Lua Development

Quarto v1.2 Required

If you are using or developing extensions you should update to Quarto v1.2, which includes significant improvements to the extension API. Many extensions are also likely to require Quarto v1.2.

Overview

The programming language used to create filters and shortcodes is Lua, a lightweight, high-level scripting language. Lua is the extension language for Pandoc (which includes an embedded Lua interpreter). This means that Quarto extensions have no additional runtime dependencies or requirements.

This article will start by providing an orientation to learning Lua for those new to the language. Then, we’ll provide some tips for productive Lua development.

See the Lua API Reference for additional details on the APIs available for developing extensions.

Learning Lua

Lua is a scripting language similar to Python, R, Julia, and JavaScript. If you are familiar with one or more of those languages you won’t have trouble picking up Lua.

Here is a recommended approach for learning Lua for use with Quarto:

  1. Read Learn Lua in 15 Minutes for a quick overview of the language and its syntax.

  2. Check out the first two sections of the Pandoc Lua Filters documentation then skip ahead to the Filter Examples section to make things a bit more concrete.

  3. Once you have the basic idea of Lua and filters, get a more complete picture by skimming the full Pandoc Lua Filters documentation. You won’t understand everything, but its a good orientation to all of the moving parts.

  4. Finally, check out the source code of the extensions published in the Quarto Extensions GitHub organization (these are extensions maintained by the Quarto core team). Once you are able to read and understand that code you are ready to start developing your own extensions!

Some additional learning resources you might find useful include:

  1. Lua Quick Reference, a PDF with a compact summary of the language and base library.

  2. Programming in Lua, a book by Roberto Ierusalimschy, the chief architect of the language.

  3. Lua Reference Manual, a complete definition of the language and base library.

Development Tools

Quarto Preview

Beginning with v1.2, quarto preview is now aware of Lua source files within extensions, and will automatically reload the preview whenever a Lua source file changes.

This makes it very easy to incrementally develop and debug Lua code (especially when combined with the native format a described below). Live reloading for Lua files will work no matter what source code editor you are using (VS Code, RStudio, Neovim, etc.).

VS Code

While you can use any text editor along with quarto preview for developing Lua extensions, we strongly recommend that you consider using VS Code, as it provides a number of additional tools including:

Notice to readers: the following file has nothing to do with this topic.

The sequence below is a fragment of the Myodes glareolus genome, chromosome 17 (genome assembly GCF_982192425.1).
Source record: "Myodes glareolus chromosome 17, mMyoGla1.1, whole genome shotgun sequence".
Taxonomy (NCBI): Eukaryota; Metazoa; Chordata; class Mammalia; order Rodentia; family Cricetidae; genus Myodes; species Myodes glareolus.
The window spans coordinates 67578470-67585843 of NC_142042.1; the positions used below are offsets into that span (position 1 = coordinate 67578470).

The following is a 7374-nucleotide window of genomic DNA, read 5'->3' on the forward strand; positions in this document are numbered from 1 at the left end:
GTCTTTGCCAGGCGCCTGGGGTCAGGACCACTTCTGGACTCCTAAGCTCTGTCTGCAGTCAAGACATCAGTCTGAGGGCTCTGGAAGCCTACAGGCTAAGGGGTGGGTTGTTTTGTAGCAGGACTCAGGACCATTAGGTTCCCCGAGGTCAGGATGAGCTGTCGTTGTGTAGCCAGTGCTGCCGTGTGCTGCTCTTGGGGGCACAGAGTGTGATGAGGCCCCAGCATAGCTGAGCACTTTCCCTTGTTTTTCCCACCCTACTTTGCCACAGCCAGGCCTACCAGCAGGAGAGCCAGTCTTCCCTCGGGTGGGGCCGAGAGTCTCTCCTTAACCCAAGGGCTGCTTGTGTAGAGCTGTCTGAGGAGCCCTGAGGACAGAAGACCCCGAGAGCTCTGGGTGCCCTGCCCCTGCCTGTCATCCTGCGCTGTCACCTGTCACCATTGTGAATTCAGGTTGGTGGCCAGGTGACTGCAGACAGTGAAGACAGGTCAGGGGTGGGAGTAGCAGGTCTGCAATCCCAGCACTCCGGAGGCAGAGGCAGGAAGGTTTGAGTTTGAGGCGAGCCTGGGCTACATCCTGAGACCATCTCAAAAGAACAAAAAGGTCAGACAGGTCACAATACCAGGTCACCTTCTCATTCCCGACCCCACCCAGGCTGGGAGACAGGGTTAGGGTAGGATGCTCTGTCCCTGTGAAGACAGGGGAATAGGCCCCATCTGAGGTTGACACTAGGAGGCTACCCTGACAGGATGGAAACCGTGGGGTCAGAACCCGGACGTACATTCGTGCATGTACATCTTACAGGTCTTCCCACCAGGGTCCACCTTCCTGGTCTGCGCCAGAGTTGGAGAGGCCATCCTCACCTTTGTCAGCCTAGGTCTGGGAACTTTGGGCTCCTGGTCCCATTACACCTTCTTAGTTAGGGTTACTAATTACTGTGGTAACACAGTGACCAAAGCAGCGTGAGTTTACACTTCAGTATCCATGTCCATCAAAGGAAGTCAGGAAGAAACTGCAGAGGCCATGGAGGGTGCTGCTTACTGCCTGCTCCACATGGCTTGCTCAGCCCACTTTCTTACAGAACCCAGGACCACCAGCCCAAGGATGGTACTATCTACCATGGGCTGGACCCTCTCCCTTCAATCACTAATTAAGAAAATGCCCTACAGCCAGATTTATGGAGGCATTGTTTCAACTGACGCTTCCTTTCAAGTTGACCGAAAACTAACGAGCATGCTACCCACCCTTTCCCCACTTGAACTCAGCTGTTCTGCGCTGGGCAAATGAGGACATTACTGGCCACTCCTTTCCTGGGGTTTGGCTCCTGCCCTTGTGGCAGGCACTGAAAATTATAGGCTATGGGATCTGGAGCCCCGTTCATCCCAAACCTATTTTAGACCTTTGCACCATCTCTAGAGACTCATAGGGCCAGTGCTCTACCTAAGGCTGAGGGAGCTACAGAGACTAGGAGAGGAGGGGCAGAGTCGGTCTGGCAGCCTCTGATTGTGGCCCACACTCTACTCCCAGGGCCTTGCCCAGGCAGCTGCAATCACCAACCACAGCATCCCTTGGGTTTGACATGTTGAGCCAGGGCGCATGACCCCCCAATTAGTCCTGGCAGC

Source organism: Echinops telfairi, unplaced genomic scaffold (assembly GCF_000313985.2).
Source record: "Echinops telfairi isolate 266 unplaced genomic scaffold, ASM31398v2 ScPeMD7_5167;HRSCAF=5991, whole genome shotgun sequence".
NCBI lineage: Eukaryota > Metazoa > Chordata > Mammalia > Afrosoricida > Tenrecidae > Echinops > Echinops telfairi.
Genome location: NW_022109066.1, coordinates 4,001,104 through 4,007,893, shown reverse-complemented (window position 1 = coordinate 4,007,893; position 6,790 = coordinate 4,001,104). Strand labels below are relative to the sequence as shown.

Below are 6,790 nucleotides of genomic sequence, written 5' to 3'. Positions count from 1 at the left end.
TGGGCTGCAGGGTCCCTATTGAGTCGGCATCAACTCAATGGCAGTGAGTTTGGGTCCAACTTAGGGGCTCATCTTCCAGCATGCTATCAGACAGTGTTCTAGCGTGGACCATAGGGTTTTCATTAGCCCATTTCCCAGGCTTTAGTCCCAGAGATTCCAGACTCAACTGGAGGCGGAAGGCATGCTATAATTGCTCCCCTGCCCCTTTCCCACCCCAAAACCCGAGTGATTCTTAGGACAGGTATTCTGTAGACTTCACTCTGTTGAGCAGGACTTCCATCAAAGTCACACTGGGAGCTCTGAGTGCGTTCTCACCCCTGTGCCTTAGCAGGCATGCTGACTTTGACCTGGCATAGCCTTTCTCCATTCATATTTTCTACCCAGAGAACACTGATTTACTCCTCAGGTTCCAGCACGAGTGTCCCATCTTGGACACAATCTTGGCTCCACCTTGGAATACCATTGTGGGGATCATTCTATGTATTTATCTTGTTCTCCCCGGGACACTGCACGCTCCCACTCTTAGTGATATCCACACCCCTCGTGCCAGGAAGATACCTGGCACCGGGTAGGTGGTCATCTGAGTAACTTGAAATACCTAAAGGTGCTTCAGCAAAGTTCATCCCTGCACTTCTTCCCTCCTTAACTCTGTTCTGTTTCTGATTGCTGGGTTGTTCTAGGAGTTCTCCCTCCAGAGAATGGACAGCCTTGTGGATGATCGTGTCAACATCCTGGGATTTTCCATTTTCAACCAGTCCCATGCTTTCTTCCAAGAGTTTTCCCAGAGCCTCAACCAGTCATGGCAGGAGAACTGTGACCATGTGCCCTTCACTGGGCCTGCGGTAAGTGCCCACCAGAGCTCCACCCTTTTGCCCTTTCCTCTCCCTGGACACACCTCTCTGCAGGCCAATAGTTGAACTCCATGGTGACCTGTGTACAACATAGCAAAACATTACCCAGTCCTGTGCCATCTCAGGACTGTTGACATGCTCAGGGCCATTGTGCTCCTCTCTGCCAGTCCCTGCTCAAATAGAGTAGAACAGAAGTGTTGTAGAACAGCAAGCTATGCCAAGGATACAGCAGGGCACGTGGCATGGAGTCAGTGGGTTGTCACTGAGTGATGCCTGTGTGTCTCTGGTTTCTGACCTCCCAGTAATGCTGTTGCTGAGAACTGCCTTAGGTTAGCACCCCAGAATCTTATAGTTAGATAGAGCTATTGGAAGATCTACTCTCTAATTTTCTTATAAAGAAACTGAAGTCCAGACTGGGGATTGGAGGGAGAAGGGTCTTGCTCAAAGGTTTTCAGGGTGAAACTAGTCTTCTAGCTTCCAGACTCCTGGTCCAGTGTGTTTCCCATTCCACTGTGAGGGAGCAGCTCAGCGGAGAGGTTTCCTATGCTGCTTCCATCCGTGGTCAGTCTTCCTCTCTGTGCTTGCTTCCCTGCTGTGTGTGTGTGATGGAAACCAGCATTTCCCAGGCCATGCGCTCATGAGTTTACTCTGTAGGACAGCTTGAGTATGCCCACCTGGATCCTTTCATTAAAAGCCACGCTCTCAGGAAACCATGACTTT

1. Code completion and type checking.

  2. Diagnostics for various common problems with code.

  3. The ability to add types to your own functions.

Code completion covers the Lua base library as well as the Pandoc and Quarto Lua APIs, and also provides documentation on hover:

Diagnostics check for many common errors including failing to check for nil, undefined global values, shadowing of local variables, unused functions, etc.

Installation

To get started with using VS Code for Lua extension development, install the following software:

  1. Install the latest version of Quarto v1.2

  2. Install the latest version (v1.40.0 or greater) of the Quarto VS Code Extension.

  3. For Lua code intelligence, install the Lua LSP VS Code Extension.

Once you’ve installed these components you should see the features described above appear automatically in your Quarto workspaces that include Lua code.

There are many options available for configuring Lua completion and diagnostics. It’s also possible to provide type information for your own functions. See the section on Lua in VS Code below for details.

Diagnostic Logging

Use the functions in the quarto.log module to add diagnostic logging to your extension. You can use both temporary logging calls to debug a particular problem as well as add logging calls that are always present but only activated when the --trace flag is passed to quarto render or quarto preview.

The quarto.log module is based on the pandoc-lua-logging project from @wlupton. You’ll recognize the functions described below from that module (e.g. logging.output(), logging.warning(), etc). For documentation on using all of the logging functions see the project README file.

Version Requirements

Note that the quarto.log module requires Quarto v1.2. If you are using an earlier version you can still use the quarto.utils.dump() function for logging as described here.

quarto.log.output

To log any object (including Pandoc AST elements), you the quarto.log.output() function. For example, here we log the Div passed to us in our filter callback function as well as some diagnostic text:

filter.lua
function Header(el)
  quarto.log.output("=== Handling Header ===")
  quarto.log.output(el)
end